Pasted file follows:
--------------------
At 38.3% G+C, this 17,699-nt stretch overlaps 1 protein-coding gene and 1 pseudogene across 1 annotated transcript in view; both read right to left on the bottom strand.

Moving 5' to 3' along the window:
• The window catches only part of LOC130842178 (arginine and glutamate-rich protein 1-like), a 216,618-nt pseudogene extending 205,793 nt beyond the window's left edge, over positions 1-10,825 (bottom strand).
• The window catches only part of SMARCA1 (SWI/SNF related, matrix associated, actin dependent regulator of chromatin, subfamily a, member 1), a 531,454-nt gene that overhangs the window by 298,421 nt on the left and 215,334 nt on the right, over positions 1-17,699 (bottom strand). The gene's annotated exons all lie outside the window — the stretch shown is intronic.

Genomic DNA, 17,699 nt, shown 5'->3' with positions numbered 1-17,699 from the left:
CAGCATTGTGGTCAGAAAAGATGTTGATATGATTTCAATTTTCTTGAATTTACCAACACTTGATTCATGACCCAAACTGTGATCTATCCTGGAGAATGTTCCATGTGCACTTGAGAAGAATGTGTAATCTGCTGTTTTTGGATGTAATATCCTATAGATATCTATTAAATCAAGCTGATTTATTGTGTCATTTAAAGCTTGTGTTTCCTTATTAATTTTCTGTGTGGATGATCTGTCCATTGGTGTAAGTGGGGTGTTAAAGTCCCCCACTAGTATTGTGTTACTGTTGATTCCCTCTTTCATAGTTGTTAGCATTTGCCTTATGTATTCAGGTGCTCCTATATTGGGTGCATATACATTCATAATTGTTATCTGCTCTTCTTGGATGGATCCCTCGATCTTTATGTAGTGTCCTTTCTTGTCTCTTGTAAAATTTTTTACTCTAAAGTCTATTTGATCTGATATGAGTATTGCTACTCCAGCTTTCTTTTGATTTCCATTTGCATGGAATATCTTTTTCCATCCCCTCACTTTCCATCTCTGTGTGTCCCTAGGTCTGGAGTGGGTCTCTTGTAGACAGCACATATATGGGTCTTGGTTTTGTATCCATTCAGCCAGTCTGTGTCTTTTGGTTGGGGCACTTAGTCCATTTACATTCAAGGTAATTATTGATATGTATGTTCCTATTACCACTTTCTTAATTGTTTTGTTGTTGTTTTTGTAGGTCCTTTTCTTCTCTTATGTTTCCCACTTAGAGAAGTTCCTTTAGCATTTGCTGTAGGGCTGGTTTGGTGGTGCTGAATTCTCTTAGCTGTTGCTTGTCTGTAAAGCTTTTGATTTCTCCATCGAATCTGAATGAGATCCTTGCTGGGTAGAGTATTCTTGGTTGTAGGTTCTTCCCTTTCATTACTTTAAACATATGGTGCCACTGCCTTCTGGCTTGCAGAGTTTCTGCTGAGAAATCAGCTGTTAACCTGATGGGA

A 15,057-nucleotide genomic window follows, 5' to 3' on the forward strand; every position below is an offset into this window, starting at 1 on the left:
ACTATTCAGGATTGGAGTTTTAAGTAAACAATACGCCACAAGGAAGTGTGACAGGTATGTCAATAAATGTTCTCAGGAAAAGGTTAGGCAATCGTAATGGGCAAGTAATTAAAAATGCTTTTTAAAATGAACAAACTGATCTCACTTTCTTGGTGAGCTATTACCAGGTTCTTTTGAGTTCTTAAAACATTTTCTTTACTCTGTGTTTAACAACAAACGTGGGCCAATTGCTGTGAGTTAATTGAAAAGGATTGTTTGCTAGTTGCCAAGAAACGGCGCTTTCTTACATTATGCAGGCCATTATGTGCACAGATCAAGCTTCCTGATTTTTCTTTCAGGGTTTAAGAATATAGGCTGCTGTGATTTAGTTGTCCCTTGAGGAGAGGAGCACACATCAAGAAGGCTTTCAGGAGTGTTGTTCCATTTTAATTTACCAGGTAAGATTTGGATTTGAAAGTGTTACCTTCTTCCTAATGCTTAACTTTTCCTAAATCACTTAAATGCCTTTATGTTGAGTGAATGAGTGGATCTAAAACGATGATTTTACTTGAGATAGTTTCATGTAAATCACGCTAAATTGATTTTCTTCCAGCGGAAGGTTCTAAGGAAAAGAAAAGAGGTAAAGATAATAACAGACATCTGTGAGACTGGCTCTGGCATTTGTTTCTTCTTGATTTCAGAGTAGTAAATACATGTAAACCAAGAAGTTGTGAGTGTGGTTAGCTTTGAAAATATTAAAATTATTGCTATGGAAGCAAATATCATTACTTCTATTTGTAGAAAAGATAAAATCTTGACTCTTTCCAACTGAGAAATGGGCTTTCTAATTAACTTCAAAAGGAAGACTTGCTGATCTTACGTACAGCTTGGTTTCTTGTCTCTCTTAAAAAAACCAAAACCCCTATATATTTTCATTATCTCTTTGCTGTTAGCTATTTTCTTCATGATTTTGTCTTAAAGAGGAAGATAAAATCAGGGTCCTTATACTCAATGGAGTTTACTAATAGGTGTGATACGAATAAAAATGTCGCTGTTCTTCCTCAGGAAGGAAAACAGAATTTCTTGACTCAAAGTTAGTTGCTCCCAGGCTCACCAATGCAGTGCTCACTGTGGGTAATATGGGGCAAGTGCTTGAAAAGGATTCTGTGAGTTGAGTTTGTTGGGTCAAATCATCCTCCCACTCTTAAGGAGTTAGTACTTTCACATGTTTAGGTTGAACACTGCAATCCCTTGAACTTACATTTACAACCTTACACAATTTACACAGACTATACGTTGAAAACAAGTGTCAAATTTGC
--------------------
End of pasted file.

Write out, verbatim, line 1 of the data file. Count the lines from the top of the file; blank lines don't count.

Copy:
At 38.3% G+C, this 17,699-nt stretch overlaps 1 protein-coding gene and 1 pseudogene across 1 annotated transcript in view; both read right to left on the bottom strand.